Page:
The chairman of a House committee investigating the Fast and Furious gunrunning operation praised a report by the Justice Department’s Office of Inspector General on what went wrong in the bungled investigation but said more people involved need to lose their jobs.
Rep. Darrell E. Issa, California Republican, who heads the House Oversight and Government Reform Committee, on Thursday described the 471-page report by Inspector General Michael E. Horowitz as “extremely comprehensive, strong and independent,” adding that it confirms what the panel knew for some time: “The Department of Justice has let the American people down.” Mr. Issa called the botched Bureau of Alcohol, Tobacco, Firearms and Explosives investigation a “breach of the public trust,” saying it contributed to the December 2010 killing of U.S. Border Patrol Agent Brian A. Terry and the deaths of “countless innocent Mexican citizens.”
He said all 14 people named in the report for sanctions or disciplinary action “should find new occupations,” adding that “when mistakes of this magnitude occur, senior officials must be held accountable.”
While two of the 14 already have resigned in the wake of the Wednesday report — Deputy Attorney General Jason Weinstein and former Acting ATF Director Kenneth Melson — Mr. Issa and other committee Republicans focused on the role of Assistant Attorney General Lanny A. Breuer, who heads the Justice Department’s criminal division.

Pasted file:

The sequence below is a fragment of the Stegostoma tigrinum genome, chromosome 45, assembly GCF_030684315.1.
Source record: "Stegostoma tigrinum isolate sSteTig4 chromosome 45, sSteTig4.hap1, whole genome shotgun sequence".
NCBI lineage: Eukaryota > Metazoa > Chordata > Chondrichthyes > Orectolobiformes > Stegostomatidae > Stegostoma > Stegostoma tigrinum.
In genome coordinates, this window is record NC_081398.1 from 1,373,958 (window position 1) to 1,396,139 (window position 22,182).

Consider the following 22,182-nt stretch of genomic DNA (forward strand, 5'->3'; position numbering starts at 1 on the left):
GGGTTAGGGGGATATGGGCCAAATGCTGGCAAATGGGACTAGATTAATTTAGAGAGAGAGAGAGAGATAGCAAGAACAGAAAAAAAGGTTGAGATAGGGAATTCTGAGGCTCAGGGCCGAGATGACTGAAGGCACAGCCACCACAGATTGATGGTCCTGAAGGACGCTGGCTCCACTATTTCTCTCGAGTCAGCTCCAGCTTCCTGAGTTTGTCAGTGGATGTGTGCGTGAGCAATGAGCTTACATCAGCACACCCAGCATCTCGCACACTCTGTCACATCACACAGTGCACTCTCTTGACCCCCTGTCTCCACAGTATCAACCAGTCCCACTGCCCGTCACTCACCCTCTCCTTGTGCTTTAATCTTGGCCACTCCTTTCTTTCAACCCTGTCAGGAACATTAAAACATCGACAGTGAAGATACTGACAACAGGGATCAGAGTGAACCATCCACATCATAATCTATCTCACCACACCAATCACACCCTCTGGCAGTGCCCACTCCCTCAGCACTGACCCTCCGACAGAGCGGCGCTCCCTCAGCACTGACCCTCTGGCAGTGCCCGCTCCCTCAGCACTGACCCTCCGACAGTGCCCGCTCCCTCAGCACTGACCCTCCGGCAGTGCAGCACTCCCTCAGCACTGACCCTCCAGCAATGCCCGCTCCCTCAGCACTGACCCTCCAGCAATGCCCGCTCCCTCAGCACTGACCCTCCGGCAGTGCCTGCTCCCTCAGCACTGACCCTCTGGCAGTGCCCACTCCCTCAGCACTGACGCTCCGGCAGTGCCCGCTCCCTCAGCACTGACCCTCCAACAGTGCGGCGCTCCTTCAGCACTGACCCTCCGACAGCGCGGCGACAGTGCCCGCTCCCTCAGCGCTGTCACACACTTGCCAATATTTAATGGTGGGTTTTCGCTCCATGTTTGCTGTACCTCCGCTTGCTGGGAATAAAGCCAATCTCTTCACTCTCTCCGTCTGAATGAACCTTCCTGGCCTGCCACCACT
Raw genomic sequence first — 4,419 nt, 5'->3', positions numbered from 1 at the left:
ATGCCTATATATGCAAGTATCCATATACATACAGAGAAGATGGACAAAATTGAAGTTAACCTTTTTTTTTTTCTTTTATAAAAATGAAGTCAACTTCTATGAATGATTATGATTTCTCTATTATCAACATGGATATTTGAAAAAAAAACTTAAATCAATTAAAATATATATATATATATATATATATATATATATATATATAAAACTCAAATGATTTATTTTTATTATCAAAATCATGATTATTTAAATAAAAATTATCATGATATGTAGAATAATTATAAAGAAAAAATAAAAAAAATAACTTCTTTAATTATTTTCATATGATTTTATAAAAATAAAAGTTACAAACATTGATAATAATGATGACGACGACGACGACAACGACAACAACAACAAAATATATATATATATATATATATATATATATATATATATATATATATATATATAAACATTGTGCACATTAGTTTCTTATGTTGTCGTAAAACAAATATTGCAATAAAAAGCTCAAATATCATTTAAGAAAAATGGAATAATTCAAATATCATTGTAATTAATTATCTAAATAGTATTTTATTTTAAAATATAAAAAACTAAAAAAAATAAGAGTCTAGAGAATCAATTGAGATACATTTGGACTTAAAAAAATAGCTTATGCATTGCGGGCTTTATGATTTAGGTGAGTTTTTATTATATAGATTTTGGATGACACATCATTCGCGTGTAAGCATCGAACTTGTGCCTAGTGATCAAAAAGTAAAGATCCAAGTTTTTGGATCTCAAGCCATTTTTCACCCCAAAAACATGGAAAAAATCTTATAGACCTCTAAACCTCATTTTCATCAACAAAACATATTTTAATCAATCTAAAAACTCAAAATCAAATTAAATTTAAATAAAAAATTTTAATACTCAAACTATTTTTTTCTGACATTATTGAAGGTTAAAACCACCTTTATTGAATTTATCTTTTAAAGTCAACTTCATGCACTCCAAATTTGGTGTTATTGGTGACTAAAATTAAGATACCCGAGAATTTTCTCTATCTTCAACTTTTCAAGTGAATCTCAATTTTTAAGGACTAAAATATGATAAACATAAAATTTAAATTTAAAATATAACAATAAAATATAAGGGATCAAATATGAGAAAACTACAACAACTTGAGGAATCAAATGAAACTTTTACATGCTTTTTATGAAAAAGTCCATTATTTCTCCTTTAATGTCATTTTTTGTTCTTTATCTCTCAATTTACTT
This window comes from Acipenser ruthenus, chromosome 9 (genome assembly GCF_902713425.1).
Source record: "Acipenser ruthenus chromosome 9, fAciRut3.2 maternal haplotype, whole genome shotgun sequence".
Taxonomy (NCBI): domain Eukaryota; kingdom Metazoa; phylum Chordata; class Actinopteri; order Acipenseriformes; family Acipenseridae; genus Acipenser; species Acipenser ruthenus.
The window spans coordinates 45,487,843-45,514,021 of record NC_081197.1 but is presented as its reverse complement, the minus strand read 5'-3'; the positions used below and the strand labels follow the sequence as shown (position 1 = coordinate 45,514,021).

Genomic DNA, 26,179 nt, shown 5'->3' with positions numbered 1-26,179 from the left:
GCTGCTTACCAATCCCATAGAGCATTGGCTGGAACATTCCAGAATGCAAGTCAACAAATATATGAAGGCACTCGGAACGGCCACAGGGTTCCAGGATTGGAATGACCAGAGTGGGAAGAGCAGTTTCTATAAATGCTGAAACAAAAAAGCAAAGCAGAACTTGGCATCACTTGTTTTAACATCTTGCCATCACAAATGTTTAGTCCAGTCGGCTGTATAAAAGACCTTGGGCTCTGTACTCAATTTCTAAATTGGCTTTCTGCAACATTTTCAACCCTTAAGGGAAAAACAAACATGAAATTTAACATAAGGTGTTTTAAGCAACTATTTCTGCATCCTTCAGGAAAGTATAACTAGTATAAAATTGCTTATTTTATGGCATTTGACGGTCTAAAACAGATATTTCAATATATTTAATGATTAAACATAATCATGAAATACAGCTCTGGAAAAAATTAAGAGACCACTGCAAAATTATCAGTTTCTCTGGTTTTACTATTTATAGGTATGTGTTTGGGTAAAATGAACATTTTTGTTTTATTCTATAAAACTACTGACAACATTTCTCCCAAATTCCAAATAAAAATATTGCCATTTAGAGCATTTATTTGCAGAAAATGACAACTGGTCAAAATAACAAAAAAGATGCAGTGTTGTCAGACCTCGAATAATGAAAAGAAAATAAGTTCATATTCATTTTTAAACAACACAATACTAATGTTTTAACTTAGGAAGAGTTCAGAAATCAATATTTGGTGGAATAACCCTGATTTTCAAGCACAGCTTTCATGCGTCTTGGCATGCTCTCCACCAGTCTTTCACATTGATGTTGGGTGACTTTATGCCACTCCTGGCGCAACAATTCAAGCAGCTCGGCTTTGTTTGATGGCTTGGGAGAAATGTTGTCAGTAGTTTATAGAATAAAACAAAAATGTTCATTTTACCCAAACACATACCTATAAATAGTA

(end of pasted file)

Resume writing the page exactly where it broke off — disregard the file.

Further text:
The report says Mr. Breuer learned about guns being “walked” into Mexico in April 2010 when he was told about a 2006 operation known as Wide Receiver and failed to alert Attorney General Eric H. Holder Jr. or his deputies who could have taken action to stop the “unacceptable” tactic.
It also said Mr. Breuer failed to tell department officials about the earlier gun-walking tactics when they were preparing their now discredited response letter to Sen. Chuck Grassley, Iowa Republican, over Fast and Furious. That Feb. 4, 2011, letter said any allegation that guns had been walked into Mexico was false and ATF always tried to interdict weapons.
Mr. Issa said he was concerned because the attorney general’s office “lied” to Congress.
Mr. Grassley, in a statement, said emails show Mr. Breuer received a draft of the letter and commented on it before it was sent, but the report accepts Mr. Breuer’s version of events that he had not “proposed edits, commented on the drafts or otherwise indicated he had read them.”
Mr. Horowitz told the committee that whether Mr. Breuer read the letter or not, he should have told department officials who were drafting it about Wide Receiver, adding that “it would have made a difference.”
“I think you were a little soft on Lanny Breuer,” said Rep. Jason Chaffetz, Utah Republican, and Rep. Trey Gowdy, South Carolina Republican, asked how Mr. Breuer could escape being punished because he headed the department’s criminal division.
Mr. Horowitz said it was up to Mr. Holder whether to discipline someone or not.
Rep. Elijah E. Cummings of Maryland, the committee’s ranking Democrat, said the report showed that gun-walking into Mexico was not authorized or approved by Mr. Holder or other senior department officials, but came as a result of “tactical and strategic decisions by agents and prosecutors.”
The report blames the failure of Fast and Furious on “misguided strategies, tactics, errors in judgment and management failures” permeating ATF’s Washington, D.C., headquarters and its Phoenix field office, and “questionable judgments” by Justice Department officials in Washington that marred the department’s responses to Capitol Hill inquiries. More than 2,000 weapons, including AK-47 semi-automatic assault rifles, found their way to Mexico as part of Fast and Furious, about 1,400 of which are still unaccounted for.
“Nothing in this report vindicates anyone,” Mr. Issa said.